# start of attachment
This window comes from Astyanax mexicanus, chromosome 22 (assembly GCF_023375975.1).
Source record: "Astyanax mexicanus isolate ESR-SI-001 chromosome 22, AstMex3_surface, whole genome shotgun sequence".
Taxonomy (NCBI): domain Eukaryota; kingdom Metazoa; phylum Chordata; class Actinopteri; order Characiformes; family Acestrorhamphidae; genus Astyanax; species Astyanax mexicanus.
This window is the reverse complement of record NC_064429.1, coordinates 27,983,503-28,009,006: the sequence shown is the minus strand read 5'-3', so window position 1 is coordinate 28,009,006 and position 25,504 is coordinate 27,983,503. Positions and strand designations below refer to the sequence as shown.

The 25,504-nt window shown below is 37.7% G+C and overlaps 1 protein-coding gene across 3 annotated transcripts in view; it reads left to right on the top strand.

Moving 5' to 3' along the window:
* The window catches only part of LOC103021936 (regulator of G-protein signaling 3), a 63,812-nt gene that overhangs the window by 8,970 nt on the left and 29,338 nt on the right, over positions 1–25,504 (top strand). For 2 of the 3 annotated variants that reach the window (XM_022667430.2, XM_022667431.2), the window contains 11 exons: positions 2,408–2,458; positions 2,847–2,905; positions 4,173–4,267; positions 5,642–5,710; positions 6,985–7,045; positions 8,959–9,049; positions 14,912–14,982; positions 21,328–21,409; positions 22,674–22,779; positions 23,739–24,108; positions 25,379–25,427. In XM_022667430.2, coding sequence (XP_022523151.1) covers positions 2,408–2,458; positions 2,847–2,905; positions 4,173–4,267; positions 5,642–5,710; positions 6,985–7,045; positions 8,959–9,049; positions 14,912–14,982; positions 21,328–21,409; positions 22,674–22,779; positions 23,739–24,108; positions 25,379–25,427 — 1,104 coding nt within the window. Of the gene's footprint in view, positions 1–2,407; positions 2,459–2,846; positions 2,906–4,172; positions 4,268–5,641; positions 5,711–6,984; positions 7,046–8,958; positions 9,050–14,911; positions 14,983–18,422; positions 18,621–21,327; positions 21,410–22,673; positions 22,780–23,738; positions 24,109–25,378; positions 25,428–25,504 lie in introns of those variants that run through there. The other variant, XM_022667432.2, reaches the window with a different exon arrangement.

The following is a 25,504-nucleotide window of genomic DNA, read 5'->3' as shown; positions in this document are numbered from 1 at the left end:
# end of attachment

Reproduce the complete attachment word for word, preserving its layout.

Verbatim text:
This window comes from Astyanax mexicanus, chromosome 22 (assembly GCF_023375975.1).
Source record: "Astyanax mexicanus isolate ESR-SI-001 chromosome 22, AstMex3_surface, whole genome shotgun sequence".
Taxonomy (NCBI): domain Eukaryota; kingdom Metazoa; phylum Chordata; class Actinopteri; order Characiformes; family Acestrorhamphidae; genus Astyanax; species Astyanax mexicanus.
This window is the reverse complement of record NC_064429.1, coordinates 27,983,503-28,009,006: the sequence shown is the minus strand read 5'-3', so window position 1 is coordinate 28,009,006 and position 25,504 is coordinate 27,983,503. Positions and strand designations below refer to the sequence as shown.

The 25,504-nt window shown below is 37.7% G+C and overlaps 1 protein-coding gene across 3 annotated transcripts in view; it reads left to right on the top strand.

Moving 5' to 3' along the window:
* The window catches only part of LOC103021936 (regulator of G-protein signaling 3), a 63,812-nt gene that overhangs the window by 8,970 nt on the left and 29,338 nt on the right, over positions 1–25,504 (top strand). For 2 of the 3 annotated variants that reach the window (XM_022667430.2, XM_022667431.2), the window contains 11 exons: positions 2,408–2,458; positions 2,847–2,905; positions 4,173–4,267; positions 5,642–5,710; positions 6,985–7,045; positions 8,959–9,049; positions 14,912–14,982; positions 21,328–21,409; positions 22,674–22,779; positions 23,739–24,108; positions 25,379–25,427. In XM_022667430.2, coding sequence (XP_022523151.1) covers positions 2,408–2,458; positions 2,847–2,905; positions 4,173–4,267; positions 5,642–5,710; positions 6,985–7,045; positions 8,959–9,049; positions 14,912–14,982; positions 21,328–21,409; positions 22,674–22,779; positions 23,739–24,108; positions 25,379–25,427 — 1,104 coding nt within the window. Of the gene's footprint in view, positions 1–2,407; positions 2,459–2,846; positions 2,906–4,172; positions 4,268–5,641; positions 5,711–6,984; positions 7,046–8,958; positions 9,050–14,911; positions 14,983–18,422; positions 18,621–21,327; positions 21,410–22,673; positions 22,780–23,738; positions 24,109–25,378; positions 25,428–25,504 lie in introns of those variants that run through there. The other variant, XM_022667432.2, reaches the window with a different exon arrangement.

The following is a 25,504-nucleotide window of genomic DNA, read 5'->3' as shown; positions in this document are numbered from 1 at the left end: